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The joints between railway rails were, for many years, made with 'fishplates' which were bolted into slots in the ends of a pair of rails, joining them together and holding them in alignment. These joints, which were necessary to allow the rails to expand and contract with temperature changes, were the cause of the familiar 'clickety-clack' sound from train wheels as they ran across the inevitable small gaps between rail ends.

The rails were also called upon to carry small electric currents for signalling purposes but the joints, being subject to rust and movement, could not be relied upon to give good electrical continuity. For this reason, small wires are connected across each joint along a railway track.

In a tramway system, traction currents many orders of magnitude greater than railway signalling currents pass along the rails and any slight resistance in a joint will drop a considerable voltage and generate a great deal of heat. (A 1 ohm joint carrying 200 amps will develop 40 kilowatts of heat, at least enough to raise it to red heat)
Where joints in a tramway are unavoidable, they are bridged by a 'rail-bond', a flexible conductor of large cross-sectional area.

An Expanding Rivet type Rail Bond



 a  Rail web

 b  Cast-on end fitting

 c  Expanded burr

 d  Expander pin (driven in)


The reason for allowing an expansion gap between the ends of sections of conventional railway track, is to prevent the track from being moved by expansion forces. On an extremely hot or cold day, the rail gauge or the alignment of the whole track could be altered with a serious risk of causing a derailment.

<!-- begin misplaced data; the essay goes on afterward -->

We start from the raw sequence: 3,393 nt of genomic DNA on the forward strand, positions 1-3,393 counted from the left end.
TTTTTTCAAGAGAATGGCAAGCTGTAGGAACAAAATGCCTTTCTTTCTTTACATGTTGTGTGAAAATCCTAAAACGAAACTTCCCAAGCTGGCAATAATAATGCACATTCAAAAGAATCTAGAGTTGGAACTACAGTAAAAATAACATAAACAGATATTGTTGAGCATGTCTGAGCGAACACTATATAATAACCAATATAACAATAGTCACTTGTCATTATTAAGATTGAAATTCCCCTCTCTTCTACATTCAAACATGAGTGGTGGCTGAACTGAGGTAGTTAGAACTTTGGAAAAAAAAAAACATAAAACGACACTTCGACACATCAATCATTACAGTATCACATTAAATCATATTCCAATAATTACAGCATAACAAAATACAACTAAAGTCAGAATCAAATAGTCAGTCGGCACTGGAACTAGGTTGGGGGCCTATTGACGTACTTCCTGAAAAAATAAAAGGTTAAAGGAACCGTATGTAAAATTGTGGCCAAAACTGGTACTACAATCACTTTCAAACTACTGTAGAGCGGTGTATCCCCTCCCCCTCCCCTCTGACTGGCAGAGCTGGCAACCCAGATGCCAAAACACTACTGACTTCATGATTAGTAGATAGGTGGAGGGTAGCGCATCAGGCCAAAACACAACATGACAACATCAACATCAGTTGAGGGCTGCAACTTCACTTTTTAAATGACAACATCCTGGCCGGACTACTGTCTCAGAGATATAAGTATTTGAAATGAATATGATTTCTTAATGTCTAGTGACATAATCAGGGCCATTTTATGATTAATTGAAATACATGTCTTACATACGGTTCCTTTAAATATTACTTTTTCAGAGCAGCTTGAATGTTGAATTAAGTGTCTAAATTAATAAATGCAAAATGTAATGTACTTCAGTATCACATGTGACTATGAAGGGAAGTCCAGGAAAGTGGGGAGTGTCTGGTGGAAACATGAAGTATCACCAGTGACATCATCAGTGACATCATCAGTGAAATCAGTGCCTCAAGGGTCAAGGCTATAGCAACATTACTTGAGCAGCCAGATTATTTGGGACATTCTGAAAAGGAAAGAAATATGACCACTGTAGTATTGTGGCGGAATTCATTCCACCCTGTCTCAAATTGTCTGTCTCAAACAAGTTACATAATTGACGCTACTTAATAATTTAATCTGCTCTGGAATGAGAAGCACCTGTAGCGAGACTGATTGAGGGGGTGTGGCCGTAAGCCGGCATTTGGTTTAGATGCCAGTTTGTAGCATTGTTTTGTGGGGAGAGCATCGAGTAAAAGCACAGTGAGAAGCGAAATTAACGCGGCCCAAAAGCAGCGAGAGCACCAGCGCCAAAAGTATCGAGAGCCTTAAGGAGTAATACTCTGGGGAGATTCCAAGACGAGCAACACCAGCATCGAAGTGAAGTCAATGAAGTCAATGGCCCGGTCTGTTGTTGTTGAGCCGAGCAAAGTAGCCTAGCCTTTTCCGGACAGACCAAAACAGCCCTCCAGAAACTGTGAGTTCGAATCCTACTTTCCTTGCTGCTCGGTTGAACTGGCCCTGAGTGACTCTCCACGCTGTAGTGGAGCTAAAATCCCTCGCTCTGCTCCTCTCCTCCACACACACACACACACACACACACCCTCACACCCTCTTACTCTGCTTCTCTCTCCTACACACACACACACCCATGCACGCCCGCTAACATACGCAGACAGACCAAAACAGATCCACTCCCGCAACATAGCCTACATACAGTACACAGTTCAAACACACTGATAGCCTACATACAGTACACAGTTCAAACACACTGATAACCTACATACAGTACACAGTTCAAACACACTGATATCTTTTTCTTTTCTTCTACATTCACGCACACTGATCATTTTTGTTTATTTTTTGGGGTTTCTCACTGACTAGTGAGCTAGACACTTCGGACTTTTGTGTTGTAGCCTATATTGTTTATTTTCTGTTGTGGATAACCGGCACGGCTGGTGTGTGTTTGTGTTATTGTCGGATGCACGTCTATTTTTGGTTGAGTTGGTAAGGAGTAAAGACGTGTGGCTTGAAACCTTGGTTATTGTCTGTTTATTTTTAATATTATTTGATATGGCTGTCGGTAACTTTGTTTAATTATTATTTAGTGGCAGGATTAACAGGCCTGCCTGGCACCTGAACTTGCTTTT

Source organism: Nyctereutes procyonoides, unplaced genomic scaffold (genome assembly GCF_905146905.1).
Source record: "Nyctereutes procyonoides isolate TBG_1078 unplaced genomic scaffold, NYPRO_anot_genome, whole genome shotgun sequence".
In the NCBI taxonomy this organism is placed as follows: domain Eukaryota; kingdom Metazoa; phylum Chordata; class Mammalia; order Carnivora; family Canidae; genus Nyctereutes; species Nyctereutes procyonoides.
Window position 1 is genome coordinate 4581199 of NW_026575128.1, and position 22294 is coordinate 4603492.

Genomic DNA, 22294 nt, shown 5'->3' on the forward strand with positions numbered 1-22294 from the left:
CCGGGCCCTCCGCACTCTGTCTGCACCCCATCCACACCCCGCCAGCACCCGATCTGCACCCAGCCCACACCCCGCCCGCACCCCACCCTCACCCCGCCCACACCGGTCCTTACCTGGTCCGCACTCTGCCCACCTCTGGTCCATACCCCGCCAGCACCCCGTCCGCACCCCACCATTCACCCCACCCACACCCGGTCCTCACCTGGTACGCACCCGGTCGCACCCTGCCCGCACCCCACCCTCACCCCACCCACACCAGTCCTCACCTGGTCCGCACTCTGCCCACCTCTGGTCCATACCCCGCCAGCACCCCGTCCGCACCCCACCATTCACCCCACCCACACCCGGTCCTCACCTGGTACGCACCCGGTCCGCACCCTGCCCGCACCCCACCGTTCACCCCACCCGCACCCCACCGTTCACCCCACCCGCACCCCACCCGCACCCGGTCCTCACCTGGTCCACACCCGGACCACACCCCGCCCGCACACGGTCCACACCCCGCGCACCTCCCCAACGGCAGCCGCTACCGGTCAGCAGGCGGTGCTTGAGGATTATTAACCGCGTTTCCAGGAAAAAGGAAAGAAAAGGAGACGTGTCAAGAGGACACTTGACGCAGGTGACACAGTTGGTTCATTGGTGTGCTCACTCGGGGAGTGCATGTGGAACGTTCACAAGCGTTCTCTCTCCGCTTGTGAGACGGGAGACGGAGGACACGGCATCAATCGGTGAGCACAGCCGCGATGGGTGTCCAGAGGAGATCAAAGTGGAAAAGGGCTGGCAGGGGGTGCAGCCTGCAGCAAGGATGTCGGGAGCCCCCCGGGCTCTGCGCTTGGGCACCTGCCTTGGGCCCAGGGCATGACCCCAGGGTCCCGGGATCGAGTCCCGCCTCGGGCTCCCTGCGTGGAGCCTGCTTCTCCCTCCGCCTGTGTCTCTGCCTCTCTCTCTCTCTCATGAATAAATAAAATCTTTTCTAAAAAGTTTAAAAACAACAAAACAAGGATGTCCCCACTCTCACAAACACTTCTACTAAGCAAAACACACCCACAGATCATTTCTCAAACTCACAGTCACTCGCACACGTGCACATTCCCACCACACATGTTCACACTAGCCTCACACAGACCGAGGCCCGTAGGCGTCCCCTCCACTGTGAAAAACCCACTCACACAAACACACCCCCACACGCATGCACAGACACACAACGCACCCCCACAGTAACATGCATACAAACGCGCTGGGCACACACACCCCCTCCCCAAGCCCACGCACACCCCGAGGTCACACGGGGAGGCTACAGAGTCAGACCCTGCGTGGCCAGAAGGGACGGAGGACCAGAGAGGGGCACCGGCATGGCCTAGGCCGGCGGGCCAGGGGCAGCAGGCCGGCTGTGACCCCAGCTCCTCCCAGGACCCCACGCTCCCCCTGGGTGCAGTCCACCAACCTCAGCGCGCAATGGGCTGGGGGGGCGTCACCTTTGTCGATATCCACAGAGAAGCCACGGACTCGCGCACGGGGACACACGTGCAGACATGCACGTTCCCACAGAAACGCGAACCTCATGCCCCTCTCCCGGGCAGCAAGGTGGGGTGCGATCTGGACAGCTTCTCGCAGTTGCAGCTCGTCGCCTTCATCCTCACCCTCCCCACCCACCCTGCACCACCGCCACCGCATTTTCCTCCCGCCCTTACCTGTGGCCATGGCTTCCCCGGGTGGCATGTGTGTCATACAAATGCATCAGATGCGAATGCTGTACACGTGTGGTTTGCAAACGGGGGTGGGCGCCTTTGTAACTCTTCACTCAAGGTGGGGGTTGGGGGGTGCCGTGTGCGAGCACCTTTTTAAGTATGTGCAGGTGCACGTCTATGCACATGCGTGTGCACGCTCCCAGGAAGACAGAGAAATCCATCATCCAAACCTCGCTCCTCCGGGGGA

Street-running tram tracks, on the other hand, are embedded in the road surface and are not prone to movement. Expansion and contraction forces can be taken up by the natural springiness of the rail material without any movement, provided the fixing method is strong enough.This permits rail lengths to be joined directly to each other by the strongest and most permanent methods, usually welding; ensuring minimal wear, quiet running and low electrical resistance.

The most popular methods of welding rails were electrical resistance welding with hydraulic pressure and 'Thermit' welding using an exothermic chemical reaction to generate molten steel in a crucible at the weld site. Of these, the Thermit process uses less elaborate apparatus and is still the preferred method of welding modern tramway tracks.

 Electrical Resistance Welding Outfit

 Thermit Welding Process


  a  Crucible containing 'thermit' reaction

  b  Crucible support

  c  Clamp holding rail ends in alignment

  d  Tapping rod to release molten metal flow into mould

After the rails have been bonded, each joint must be carefully checked for resistance. This was done by passing a current along the track by means of a 'dummy load' and comparing the voltage developed across the joint with that developed across a known length of track. The instrument originally used for this purpose was an electromechanical device of ingenious simplicity.

The Telephonic Bond Tester

 The Telephonic Bond Tester picked up the voltages across a lenth of unjointed rail and across the joint on test by means of an insulating wooden strip pressing contacts onto the rail surface

The test set comprised a pair of contacts operated by a clockwork motor. The voltages to be compared were alternately switched by these contacts to a pair of head-telephones (headphones). If there was a difference between the voltages, this was heard as a repeated click, each time the contacts operated. For measurement purposes, one of the voltages could be reduced by a potentiometer until it equalled the other and the clicks ceased. The proportion of reduction could be read off a dial and noted for future comparison.


The 'dummy load' which drew the heavy current needed to produce the test voltages was provided by an adapted tram. This was laden with barrels of salt water in which were pairs of metal plates, connected alternately to the overhead wire and to the track. By adjusting the salt content of the water, a heavy current could be made to flow. The resulting heat was dissipated in the water which was allowed to cool between tests.



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